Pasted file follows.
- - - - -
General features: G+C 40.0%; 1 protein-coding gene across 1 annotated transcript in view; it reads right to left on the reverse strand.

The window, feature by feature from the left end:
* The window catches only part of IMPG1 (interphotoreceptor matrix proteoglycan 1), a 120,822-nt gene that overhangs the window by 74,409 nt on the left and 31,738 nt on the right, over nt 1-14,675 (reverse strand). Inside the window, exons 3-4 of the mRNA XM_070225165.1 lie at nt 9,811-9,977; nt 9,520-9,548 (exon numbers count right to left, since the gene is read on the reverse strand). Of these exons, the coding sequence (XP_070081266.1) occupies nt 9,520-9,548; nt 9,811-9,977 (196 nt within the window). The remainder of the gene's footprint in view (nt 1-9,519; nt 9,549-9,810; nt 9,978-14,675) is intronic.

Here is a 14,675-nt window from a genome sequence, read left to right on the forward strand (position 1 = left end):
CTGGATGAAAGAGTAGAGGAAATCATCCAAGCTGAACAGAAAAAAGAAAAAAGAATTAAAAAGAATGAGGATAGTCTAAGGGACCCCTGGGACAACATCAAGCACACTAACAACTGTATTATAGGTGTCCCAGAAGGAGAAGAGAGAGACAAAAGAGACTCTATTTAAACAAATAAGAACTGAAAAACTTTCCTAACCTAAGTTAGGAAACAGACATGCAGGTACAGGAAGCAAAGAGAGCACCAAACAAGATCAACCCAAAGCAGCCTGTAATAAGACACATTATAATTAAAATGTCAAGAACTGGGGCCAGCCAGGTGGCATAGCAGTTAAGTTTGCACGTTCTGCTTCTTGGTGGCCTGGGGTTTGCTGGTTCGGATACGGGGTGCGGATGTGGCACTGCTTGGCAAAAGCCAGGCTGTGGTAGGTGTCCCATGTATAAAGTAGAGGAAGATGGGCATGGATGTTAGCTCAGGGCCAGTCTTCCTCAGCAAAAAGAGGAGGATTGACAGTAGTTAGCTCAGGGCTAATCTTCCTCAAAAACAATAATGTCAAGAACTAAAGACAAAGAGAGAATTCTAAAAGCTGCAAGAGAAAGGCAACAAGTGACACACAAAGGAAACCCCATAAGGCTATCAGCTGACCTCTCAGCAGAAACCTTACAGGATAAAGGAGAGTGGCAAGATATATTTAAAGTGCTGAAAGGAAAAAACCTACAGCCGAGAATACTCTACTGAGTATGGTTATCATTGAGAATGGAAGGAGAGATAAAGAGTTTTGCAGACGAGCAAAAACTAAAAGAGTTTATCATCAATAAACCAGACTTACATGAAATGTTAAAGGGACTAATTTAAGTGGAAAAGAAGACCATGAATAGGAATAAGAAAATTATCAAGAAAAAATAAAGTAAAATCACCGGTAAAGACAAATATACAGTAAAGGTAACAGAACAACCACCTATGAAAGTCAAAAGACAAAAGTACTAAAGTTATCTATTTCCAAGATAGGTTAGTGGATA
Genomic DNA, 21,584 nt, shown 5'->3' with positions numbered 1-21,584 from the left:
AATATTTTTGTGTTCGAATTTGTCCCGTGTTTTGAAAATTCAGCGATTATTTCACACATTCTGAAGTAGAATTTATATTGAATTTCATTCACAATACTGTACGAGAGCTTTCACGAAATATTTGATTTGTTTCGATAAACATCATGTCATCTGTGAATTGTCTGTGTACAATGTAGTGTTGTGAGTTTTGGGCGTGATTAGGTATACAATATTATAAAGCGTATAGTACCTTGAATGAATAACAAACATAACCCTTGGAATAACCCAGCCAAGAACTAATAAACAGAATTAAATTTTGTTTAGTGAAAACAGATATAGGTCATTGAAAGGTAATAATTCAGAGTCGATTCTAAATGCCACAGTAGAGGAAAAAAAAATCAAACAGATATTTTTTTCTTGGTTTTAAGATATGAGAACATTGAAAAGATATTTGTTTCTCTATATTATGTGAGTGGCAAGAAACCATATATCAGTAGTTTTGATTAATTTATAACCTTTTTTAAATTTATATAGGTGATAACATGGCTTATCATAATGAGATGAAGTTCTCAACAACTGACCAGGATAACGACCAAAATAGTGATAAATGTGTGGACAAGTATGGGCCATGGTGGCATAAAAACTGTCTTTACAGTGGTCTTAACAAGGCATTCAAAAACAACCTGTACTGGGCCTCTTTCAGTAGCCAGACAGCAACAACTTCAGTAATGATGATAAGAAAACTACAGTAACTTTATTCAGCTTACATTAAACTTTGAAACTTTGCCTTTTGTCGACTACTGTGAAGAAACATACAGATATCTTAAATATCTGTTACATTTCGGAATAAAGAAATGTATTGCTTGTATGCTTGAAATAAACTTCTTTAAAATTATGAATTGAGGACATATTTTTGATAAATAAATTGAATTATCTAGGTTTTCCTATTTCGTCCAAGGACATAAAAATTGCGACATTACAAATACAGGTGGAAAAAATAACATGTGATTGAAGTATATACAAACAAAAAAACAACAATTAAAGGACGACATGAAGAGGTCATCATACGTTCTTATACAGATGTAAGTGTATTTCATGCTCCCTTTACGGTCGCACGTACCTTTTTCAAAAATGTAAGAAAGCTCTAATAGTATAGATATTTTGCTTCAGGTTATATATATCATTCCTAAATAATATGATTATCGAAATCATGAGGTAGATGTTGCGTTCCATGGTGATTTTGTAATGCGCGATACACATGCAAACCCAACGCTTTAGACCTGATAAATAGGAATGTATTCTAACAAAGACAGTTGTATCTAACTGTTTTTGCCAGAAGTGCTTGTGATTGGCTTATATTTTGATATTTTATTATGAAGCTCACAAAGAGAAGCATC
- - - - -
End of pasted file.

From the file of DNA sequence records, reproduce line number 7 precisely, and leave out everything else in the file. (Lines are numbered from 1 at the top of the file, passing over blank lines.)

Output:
AATATTTTTGTGTTCGAATTTGTCCCGTGTTTTGAAAATTCAGCGATTATTTCACACATTCTGAAGTAGAATTTATATTGAATTTCATTCACAATACTGTACGAGAGCTTTCACGAAATATTTGATTTGTTTCGATAAACATCATGTCATCTGTGAATTGTCTGTGTACAATGTAGTGTTGTGAGTTTTGGGCGTGATTAGGTATACAATATTATAAAGCGTATAGTACCTTGAATGAATAACAAACATAACCCTTGGAATAACCCAGCCAAGAACTAATAAACAGAATTAAATTTTGTTTAGTGAAAACAGATATAGGTCATTGAAAGGTAATAATTCAGAGTCGATTCTAAATGCCACAGTAGAGGAAAAAAAAATCAAACAGATATTTTTTTCTTGGTTTTAAGATATGAGAACATTGAAAAGATATTTGTTTCTCTATATTATGTGAGTGGCAAGAAACCATATATCAGTAGTTTTGATTAATTTATAACCTTTTTTAAATTTATATAGGTGATAACATGGCTTATCATAATGAGATGAAGTTCTCAACAACTGACCAGGATAACGACCAAAATAGTGATAAATGTGTGGACAAGTATGGGCCATGGTGGCATAAAAACTGTCTTTACAGTGGTCTTAACAAGGCATTCAAAAACAACCTGTACTGGGCCTCTTTCAGTAGCCAGACAGCAACAACTTCAGTAATGATGATAAGAAAACTACAGTAACTTTATTCAGCTTACATTAAACTTTGAAACTTTGCCTTTTGTCGACTACTGTGAAGAAACATACAGATATCTTAAATATCTGTTACATTTCGGAATAAAGAAATGTATTGCTTGTATGCTTGAAATAAACTTCTTTAAAATTATGAATTGAGGACATATTTTTGATAAATAAATTGAATTATCTAGGTTTTCCTATTTCGTCCAAGGACATAAAAATTGCGACATTACAAATACAGGTGGAAAAAATAACATGTGATTGAAGTATATACAAACAAAAAAACAACAATTAAAGGACGACATGAAGAGGTCATCATACGTTCTTATACAGATGTAAGTGTATTTCATGCTCCCTTTACGGTCGCACGTACCTTTTTCAAAAATGTAAGAAAGCTCTAATAGTATAGATATTTTGCTTCAGGTTATATATATCATTCCTAAATAATATGATTATCGAAATCATGAGGTAGATGTTGCGTTCCATGGTGATTTTGTAATGCGCGATACACATGCAAACCCAACGCTTTAGACCTGATAAATAGGAATGTATTCTAACAAAGACAGTTGTATCTAACTGTTTTTGCCAGAAGTGCTTGTGATTGGCTTATATTTTGATATTTTATTATGAAGCTCACAAAGAGAAGCATC